Seasons of Wildlife

Spring - Migrating birds arrive during the spring to fuel up for longer journeys north or to begin nesting. Greater sandhill cranes feed in grasslands and wet meadows in February and March. Geese and ducks begin to arrive in March and shorebirds, such as Wilson’s phalaropes, stopover in April and May. Early morning visits to cottonwood and willow groves yield views of chorusing songbirds, including numerous yellow warblers. Following spring rains, wildflowers paint the desert yellow, orange, and red. Threatened desert tortoises emerge from their burrows to feed on these succulent plants. 

Summer - The first duck broods of redheads and mallards appear in May. Herons and egrets stalk the shorelines and marshes for food. Endangered southwestern willow flycatchers nest in large willows or cottonwoods. Young rabbits and mule deer fawns venture out of cover. These animals are hunted by resident carnivores such as golden eagles, coyotes, and mountain lions, which also need food for their young. Young coyotes can be observed learning how to catch mice and voles, and adult red-tailed hawks are frequently seen carrying food to young still in the nest. As summer carries on lizards, snakes, and desert tortoises become more active with the summer heat, especially in the early morning and then seeking shade during the hottest part of the day. On summer nights the scorpions emerge.  

Fall - Cottonwood and willow leaves turn brilliant yellow in autumn. Marsh plants begin to change color as well, creating a mosaic of yellows, tans, and reds.

Large numbers of ducks, shorebirds, and songbirds migrate south, stopping to rest and refuel. Lizards, snakes and tortoises become less active due to cooler temperatures. Mule deer begin breeding, and mature bucks with large antlers may be observed. 


Winter - In winter, tundra swans, Canada geese, and a variety of ducks feed in lakes and marshes. Shovelers, pintails, redheads, canvasbacks, mallards, and cinnamon teal can all be seen on Upper Pahranagat Lake. Bald eagles and osprey arrive to hunt for ducks and fish. Large numbers of raptors, particularly the northern harrier, can be seen near marsh and meadow habitats searching for food.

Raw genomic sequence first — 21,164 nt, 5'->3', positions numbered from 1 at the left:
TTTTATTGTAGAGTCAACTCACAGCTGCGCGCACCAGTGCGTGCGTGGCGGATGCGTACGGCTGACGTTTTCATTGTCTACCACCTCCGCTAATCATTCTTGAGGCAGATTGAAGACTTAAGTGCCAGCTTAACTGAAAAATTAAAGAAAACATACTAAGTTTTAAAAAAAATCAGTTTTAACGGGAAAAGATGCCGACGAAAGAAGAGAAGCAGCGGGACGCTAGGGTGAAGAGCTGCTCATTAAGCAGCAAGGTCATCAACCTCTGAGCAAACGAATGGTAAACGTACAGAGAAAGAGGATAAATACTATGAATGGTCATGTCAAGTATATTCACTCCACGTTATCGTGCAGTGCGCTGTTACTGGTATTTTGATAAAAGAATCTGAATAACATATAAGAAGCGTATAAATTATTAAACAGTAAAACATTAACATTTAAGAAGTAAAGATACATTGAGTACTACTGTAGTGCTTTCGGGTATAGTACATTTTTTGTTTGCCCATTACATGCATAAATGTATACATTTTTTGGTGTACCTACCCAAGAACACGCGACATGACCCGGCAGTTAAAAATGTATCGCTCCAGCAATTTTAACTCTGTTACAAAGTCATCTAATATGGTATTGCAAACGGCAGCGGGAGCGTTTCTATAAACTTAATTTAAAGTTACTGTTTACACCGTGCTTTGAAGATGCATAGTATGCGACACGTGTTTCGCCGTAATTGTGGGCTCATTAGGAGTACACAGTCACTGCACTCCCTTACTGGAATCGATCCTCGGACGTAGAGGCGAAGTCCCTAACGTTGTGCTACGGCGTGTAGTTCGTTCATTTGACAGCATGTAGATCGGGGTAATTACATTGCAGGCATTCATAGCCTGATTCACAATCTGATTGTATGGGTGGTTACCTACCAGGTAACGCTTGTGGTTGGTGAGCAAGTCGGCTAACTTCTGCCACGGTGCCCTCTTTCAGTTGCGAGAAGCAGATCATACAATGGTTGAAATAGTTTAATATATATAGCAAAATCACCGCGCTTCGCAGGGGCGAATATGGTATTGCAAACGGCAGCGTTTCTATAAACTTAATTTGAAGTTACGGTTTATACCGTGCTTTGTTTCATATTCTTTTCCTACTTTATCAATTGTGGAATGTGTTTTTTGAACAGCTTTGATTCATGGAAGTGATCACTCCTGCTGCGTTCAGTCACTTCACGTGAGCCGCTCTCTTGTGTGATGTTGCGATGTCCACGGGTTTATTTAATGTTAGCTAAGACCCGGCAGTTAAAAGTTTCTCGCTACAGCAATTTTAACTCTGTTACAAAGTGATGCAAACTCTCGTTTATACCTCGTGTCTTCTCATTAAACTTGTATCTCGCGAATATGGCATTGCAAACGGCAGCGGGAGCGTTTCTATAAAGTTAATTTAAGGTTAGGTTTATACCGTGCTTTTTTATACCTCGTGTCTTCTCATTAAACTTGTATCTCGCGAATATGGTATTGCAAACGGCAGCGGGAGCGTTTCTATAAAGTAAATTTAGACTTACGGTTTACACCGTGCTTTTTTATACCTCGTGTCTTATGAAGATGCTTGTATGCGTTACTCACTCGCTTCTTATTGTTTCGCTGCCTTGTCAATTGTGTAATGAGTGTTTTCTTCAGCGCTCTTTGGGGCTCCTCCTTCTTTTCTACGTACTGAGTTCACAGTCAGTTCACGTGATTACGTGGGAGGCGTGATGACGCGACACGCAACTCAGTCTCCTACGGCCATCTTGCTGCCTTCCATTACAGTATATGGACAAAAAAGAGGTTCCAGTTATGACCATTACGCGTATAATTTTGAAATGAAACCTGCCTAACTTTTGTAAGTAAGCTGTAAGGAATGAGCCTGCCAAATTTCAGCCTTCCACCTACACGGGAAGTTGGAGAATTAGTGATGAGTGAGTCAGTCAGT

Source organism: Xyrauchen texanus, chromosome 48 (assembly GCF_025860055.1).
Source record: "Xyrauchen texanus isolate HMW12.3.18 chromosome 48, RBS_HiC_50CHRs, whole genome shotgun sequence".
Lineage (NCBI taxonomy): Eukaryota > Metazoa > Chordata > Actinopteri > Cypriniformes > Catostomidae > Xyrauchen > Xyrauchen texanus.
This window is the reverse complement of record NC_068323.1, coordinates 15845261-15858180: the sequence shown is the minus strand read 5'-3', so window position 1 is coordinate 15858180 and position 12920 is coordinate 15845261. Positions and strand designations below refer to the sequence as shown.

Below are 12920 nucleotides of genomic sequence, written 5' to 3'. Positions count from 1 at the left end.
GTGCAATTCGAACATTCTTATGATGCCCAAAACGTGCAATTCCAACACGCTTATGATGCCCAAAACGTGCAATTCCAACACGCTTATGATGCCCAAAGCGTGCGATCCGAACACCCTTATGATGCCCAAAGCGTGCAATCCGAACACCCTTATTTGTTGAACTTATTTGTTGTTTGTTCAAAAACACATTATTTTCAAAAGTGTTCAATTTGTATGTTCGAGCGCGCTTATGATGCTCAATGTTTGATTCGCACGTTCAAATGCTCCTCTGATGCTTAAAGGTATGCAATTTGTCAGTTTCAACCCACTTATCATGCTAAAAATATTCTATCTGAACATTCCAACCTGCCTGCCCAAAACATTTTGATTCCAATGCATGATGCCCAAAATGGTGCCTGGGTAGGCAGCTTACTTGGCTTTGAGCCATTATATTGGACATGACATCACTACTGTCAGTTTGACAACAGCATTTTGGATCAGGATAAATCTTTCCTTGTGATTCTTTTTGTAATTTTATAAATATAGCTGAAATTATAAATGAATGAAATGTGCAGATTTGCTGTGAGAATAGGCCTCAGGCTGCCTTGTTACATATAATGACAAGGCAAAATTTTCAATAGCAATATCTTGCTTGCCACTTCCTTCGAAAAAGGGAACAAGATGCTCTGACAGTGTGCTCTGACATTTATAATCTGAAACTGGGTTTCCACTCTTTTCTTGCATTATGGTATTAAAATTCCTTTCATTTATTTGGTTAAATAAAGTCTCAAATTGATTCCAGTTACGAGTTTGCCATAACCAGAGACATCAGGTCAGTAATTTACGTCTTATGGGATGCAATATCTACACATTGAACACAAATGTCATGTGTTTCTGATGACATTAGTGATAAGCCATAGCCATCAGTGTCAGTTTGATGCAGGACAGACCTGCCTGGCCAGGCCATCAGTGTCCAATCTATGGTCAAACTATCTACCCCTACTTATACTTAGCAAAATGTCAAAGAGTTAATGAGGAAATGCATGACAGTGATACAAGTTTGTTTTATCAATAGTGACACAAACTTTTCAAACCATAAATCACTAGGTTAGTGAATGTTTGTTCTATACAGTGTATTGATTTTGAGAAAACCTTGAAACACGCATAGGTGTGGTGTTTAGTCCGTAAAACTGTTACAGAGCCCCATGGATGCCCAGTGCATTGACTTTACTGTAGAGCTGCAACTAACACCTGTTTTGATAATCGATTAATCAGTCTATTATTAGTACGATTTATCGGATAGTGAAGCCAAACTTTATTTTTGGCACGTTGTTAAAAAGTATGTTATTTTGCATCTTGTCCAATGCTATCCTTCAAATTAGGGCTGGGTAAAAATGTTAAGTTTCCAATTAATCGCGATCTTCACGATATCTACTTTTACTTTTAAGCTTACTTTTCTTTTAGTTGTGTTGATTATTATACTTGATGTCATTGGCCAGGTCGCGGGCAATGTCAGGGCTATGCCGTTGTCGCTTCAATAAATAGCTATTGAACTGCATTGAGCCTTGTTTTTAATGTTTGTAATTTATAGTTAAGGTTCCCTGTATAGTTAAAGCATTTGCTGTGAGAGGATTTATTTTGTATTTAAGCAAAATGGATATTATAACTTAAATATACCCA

Featured Species

Pahranagat National Wildlife Refuge is home to many different species of wildlife. Check out the list below to get to know some of our featured species! 

Small; usually a little less than 6 inches in length, including tail. Conspicuous light-colored wingbars. Lacks the conspicuous pale eye-ring of many similar Empidonax species. Overall, body brownish-olive to gray-green above. Throat whitish, breast pale olive, and belly yellowish. Bill relatively...
FWS Focus
Bald eagle up close with wing raised

A large raptor, the bald eagle has a wingspread of about seven feet. Adults have a dark brown body and wings, white head and tail, and a yellow beak. Juveniles are mostly brown with white mottling on the body, tail, and undersides of wings. Adult plumage usually is obtained by the sixth year. In...

FWS Focus